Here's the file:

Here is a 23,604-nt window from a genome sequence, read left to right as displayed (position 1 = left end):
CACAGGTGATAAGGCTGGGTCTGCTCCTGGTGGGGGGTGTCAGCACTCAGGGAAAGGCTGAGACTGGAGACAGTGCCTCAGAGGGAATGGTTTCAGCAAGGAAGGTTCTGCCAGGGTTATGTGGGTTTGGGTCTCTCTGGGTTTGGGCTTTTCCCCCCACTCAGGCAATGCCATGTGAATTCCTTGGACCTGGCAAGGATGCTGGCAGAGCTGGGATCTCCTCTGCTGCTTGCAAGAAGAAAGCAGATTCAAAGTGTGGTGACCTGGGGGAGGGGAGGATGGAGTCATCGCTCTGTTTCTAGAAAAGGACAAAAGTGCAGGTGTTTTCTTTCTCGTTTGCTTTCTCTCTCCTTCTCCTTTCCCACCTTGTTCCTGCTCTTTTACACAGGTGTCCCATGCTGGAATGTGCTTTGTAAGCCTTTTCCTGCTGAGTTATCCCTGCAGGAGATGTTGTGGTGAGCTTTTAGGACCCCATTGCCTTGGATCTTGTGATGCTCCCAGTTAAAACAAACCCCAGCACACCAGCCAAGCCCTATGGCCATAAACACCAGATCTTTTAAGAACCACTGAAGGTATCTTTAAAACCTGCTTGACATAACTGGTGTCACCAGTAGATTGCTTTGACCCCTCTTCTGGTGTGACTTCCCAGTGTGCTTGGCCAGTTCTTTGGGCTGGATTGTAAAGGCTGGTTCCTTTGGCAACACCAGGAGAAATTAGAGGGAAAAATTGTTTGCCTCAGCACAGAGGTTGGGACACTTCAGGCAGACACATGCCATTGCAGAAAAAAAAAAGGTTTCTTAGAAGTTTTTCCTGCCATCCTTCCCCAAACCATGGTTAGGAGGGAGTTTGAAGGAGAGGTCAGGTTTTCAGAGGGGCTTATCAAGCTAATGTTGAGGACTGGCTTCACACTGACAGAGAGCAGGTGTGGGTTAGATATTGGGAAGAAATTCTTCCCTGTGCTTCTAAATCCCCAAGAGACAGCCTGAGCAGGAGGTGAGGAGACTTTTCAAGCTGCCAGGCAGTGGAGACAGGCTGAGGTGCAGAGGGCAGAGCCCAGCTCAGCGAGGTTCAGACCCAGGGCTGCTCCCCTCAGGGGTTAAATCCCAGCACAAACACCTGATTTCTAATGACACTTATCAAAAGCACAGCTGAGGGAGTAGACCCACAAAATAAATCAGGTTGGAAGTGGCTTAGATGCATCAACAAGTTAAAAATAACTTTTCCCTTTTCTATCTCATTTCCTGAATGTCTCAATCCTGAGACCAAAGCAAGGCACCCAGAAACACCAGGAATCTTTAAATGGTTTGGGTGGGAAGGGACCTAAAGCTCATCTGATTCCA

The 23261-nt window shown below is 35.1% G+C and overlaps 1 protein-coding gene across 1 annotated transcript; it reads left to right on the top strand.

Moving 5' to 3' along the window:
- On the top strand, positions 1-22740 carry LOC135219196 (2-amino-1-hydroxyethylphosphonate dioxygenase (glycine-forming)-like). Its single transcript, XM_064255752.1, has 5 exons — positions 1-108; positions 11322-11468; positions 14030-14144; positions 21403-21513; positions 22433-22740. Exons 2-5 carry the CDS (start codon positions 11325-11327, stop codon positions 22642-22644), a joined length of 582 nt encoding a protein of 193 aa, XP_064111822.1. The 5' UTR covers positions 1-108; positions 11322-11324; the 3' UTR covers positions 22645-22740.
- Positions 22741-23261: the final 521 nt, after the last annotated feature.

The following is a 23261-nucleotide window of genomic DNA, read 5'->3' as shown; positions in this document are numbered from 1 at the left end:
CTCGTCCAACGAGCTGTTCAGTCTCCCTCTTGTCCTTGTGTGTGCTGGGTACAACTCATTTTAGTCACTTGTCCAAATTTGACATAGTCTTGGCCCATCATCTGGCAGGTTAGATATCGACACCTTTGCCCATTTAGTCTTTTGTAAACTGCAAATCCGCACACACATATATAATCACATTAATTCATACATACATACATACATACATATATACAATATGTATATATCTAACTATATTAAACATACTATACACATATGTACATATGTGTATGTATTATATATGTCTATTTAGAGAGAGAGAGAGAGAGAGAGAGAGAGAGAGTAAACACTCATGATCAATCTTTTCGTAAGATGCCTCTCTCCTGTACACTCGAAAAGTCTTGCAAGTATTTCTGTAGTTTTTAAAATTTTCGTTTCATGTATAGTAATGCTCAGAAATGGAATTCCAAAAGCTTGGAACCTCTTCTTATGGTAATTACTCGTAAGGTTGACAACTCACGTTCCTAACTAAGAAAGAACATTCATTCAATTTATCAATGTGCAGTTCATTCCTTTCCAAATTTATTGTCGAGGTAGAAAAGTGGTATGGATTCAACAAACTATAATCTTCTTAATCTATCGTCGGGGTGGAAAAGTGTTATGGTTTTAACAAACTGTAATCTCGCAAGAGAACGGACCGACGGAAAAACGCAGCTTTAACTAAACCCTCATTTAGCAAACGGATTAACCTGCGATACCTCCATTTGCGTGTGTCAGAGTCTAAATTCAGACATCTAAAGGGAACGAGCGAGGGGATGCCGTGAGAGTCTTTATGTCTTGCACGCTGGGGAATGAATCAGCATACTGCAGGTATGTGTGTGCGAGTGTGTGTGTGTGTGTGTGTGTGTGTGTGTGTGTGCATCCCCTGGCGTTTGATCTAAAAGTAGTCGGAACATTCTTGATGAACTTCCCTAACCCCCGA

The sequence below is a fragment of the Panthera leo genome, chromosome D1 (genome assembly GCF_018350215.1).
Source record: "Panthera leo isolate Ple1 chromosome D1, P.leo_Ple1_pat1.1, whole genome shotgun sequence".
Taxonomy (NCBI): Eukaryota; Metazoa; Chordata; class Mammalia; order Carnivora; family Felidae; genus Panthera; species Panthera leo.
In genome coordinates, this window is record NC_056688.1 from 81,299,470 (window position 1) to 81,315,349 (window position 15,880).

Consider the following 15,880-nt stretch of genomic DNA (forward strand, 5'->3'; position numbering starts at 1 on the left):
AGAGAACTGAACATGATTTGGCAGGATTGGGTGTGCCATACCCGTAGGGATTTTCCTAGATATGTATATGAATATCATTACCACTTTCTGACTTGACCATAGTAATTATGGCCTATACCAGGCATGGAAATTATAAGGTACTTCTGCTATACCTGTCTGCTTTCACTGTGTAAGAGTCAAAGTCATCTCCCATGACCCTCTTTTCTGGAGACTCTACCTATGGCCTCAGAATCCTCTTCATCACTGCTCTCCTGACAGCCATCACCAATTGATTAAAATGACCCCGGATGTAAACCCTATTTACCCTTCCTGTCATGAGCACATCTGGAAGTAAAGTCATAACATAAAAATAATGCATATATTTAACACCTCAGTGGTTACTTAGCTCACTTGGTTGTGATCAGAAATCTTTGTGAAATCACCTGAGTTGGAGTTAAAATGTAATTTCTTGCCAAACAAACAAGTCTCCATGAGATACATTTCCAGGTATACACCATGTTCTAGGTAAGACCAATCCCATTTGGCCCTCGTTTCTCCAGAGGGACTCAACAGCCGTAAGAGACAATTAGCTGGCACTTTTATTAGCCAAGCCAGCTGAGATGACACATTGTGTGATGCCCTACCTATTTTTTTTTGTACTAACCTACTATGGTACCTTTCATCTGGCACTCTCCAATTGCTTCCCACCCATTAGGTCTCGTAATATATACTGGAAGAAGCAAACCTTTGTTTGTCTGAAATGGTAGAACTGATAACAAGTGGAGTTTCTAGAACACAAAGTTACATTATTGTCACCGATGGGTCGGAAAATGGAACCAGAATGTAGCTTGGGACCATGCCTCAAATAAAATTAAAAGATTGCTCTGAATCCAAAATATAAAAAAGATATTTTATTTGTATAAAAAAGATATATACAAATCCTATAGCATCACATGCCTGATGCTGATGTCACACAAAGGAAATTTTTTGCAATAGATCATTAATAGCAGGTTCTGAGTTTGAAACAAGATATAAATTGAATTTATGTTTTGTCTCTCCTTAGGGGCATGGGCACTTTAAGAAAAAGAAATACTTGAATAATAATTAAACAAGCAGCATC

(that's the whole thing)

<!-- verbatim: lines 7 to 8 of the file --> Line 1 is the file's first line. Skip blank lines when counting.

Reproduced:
The following is a 23261-nucleotide window of genomic DNA, read 5'->3' as shown; positions in this document are numbered from 1 at the left end:
CTCGTCCAACGAGCTGTTCAGTCTCCCTCTTGTCCTTGTGTGTGCTGGGTACAACTCATTTTAGTCACTTGTCCAAATTTGACATAGTCTTGGCCCATCATCTGGCAGGTTAGATATCGACACCTTTGCCCATTTAGTCTTTTGTAAACTGCAAATCCGCACACACATATATAATCACATTAATTCATACATACATACATACATACATATATACAATATGTATATATCTAACTATATTAAACATACTATACACATATGTACATATGTGTATGTATTATATATGTCTATTTAGAGAGAGAGAGAGAGAGAGAGAGAGAGAGAGTAAACACTCATGATCAATCTTTTCGTAAGATGCCTCTCTCCTGTACACTCGAAAAGTCTTGCAAGTATTTCTGTAGTTTTTAAAATTTTCGTTTCATGTATAGTAATGCTCAGAAATGGAATTCCAAAAGCTTGGAACCTCTTCTTATGGTAATTACTCGTAAGGTTGACAACTCACGTTCCTAACTAAGAAAGAACATTCATTCAATTTATCAATGTGCAGTTCATTCCTTTCCAAATTTATTGTCGAGGTAGAAAAGTGGTATGGATTCAACAAACTATAATCTTCTTAATCTATCGTCGGGGTGGAAAAGTGTTATGGTTTTAACAAACTGTAATCTCGCAAGAGAACGGACCGACGGAAAAACGCAGCTTTAACTAAACCCTCATTTAGCAAACGGATTAACCTGCGATACCTCCATTTGCGTGTGTCAGAGTCTAAATTCAGACATCTAAAGGGAACGAGCGAGGGGATGCCGTGAGAGTCTTTATGTCTTGCACGCTGGGGAATGAATCAGCATACTGCAGGTATGTGTGTGCGAGTGTGTGTGTGTGTGTGTGTGTGTGTGTGTGTGTGCATCCCCTGGCGTTTGATCTAAAAGTAGTCGGAACATTCTTGATGAACTTCCCTAACCCCCGA